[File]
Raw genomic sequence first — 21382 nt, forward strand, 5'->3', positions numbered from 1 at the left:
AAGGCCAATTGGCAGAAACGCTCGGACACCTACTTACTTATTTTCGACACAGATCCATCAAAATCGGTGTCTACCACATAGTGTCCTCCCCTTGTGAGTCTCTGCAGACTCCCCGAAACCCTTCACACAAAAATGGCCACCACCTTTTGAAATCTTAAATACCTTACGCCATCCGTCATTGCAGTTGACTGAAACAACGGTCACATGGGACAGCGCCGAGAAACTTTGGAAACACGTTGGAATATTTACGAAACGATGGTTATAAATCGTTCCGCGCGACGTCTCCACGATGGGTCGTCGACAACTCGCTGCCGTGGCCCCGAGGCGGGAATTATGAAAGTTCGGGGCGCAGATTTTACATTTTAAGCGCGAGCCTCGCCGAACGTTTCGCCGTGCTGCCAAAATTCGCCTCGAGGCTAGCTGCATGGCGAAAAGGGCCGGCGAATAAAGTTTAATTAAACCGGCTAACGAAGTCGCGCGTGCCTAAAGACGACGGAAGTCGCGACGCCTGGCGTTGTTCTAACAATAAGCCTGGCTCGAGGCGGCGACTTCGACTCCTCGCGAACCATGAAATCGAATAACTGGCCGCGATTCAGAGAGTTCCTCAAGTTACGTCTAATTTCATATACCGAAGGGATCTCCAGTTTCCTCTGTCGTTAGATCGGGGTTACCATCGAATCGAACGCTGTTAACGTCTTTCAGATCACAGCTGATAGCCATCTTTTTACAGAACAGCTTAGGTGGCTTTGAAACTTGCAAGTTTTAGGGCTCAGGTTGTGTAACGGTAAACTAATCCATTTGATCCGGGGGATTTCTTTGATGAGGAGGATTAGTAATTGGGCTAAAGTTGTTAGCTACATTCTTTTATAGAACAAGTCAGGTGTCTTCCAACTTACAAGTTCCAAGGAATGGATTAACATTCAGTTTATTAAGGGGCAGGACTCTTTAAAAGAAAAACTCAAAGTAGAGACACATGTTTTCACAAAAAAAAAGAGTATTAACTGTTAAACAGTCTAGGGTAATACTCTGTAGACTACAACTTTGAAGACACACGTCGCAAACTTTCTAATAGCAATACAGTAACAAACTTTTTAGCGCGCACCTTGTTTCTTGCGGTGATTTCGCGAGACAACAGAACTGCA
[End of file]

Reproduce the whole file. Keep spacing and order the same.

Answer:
Raw genomic sequence first — 21382 nt, forward strand, 5'->3', positions numbered from 1 at the left:
AAGGCCAATTGGCAGAAACGCTCGGACACCTACTTACTTATTTTCGACACAGATCCATCAAAATCGGTGTCTACCACATAGTGTCCTCCCCTTGTGAGTCTCTGCAGACTCCCCGAAACCCTTCACACAAAAATGGCCACCACCTTTTGAAATCTTAAATACCTTACGCCATCCGTCATTGCAGTTGACTGAAACAACGGTCACATGGGACAGCGCCGAGAAACTTTGGAAACACGTTGGAATATTTACGAAACGATGGTTATAAATCGTTCCGCGCGACGTCTCCACGATGGGTCGTCGACAACTCGCTGCCGTGGCCCCGAGGCGGGAATTATGAAAGTTCGGGGCGCAGATTTTACATTTTAAGCGCGAGCCTCGCCGAACGTTTCGCCGTGCTGCCAAAATTCGCCTCGAGGCTAGCTGCATGGCGAAAAGGGCCGGCGAATAAAGTTTAATTAAACCGGCTAACGAAGTCGCGCGTGCCTAAAGACGACGGAAGTCGCGACGCCTGGCGTTGTTCTAACAATAAGCCTGGCTCGAGGCGGCGACTTCGACTCCTCGCGAACCATGAAATCGAATAACTGGCCGCGATTCAGAGAGTTCCTCAAGTTACGTCTAATTTCATATACCGAAGGGATCTCCAGTTTCCTCTGTCGTTAGATCGGGGTTACCATCGAATCGAACGCTGTTAACGTCTTTCAGATCACAGCTGATAGCCATCTTTTTACAGAACAGCTTAGGTGGCTTTGAAACTTGCAAGTTTTAGGGCTCAGGTTGTGTAACGGTAAACTAATCCATTTGATCCGGGGGATTTCTTTGATGAGGAGGATTAGTAATTGGGCTAAAGTTGTTAGCTACATTCTTTTATAGAACAAGTCAGGTGTCTTCCAACTTACAAGTTCCAAGGAATGGATTAACATTCAGTTTATTAAGGGGCAGGACTCTTTAAAAGAAAAACTCAAAGTAGAGACACATGTTTTCACAAAAAAAAAGAGTATTAACTGTTAAACAGTCTAGGGTAATACTCTGTAGACTACAACTTTGAAGACACACGTCGCAAACTTTCTAATAGCAATACAGTAACAAACTTTTTAGCGCGCACCTTGTTTCTTGCGGTGATTTCGCGAGACAACAGAACTGCA